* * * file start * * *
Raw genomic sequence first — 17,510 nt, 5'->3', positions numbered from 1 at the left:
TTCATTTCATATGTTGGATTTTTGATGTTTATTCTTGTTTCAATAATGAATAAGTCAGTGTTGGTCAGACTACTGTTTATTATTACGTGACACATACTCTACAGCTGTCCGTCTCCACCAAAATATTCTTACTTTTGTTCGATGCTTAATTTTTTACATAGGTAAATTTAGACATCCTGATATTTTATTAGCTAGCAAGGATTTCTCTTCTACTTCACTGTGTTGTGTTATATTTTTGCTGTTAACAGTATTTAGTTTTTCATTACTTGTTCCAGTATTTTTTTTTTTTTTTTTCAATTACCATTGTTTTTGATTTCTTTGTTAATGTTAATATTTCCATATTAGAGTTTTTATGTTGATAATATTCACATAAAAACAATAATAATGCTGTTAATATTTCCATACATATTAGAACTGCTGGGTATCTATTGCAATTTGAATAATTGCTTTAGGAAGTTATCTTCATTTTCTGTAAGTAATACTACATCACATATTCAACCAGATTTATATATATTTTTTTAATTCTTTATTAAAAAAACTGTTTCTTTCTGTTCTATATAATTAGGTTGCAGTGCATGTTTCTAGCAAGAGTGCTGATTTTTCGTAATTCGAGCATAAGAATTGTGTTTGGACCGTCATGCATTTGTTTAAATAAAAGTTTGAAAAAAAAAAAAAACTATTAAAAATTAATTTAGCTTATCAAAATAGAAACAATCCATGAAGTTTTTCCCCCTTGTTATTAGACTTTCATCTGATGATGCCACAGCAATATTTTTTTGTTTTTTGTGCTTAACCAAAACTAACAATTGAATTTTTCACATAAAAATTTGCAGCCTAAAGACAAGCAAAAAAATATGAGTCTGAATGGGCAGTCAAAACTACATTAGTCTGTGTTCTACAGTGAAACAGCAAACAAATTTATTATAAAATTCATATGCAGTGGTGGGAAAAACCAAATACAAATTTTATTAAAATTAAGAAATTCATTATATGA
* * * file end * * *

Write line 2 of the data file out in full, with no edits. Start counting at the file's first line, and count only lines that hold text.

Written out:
TTCATTTCATATGTTGGATTTTTGATGTTTATTCTTGTTTCAATAATGAATAAGTCAGTGTTGGTCAGACTACTGTTTATTATTACGTGACACATACTCTACAGCTGTCCGTCTCCACCAAAATATTCTTACTTTTGTTCGATGCTTAATTTTTTACATAGGTAAATTTAGACATCCTGATATTTTATTAGCTAGCAAGGATTTCTCTTCTACTTCACTGTGTTGTGTTATATTTTTGCTGTTAACAGTATTTAGTTTTTCATTACTTGTTCCAGTATTTTTTTTTTTTTTTTTCAATTACCATTGTTTTTGATTTCTTTGTTAATGTTAATATTTCCATATTAGAGTTTTTATGTTGATAATATTCACATAAAAACAATAATAATGCTGTTAATATTTCCATACATATTAGAACTGCTGGGTATCTATTGCAATTTGAATAATTGCTTTAGGAAGTTATCTTCATTTTCTGTAAGTAATACTACATCACATATTCAACCAGATTTATATATATTTTTTTAATTCTTTATTAAAAAAACTGTTTCTTTCTGTTCTATATAATTAGGTTGCAGTGCATGTTTCTAGCAAGAGTGCTGATTTTTCGTAATTCGAGCATAAGAATTGTGTTTGGACCGTCATGCATTTGTTTAAATAAAAGTTTGAAAAAAAAAAAAAACTATTAAAAATTAATTTAGCTTATCAAAATAGAAACAATCCATGAAGTTTTTCCCCCTTGTTATTAGACTTTCATCTGATGATGCCACAGCAATATTTTTTTGTTTTTTGTGCTTAACCAAAACTAACAATTGAATTTTTCACATAAAAATTTGCAGCCTAAAGACAAGCAAAAAAATATGAGTCTGAATGGGCAGTCAAAACTACATTAGTCTGTGTTCTACAGTGAAACAGCAAACAAATTTATTATAAAATTCATATGCAGTGGTGGGAAAAACCAAATACAAATTTTATTAAAATTAAGAAATTCATTATATGA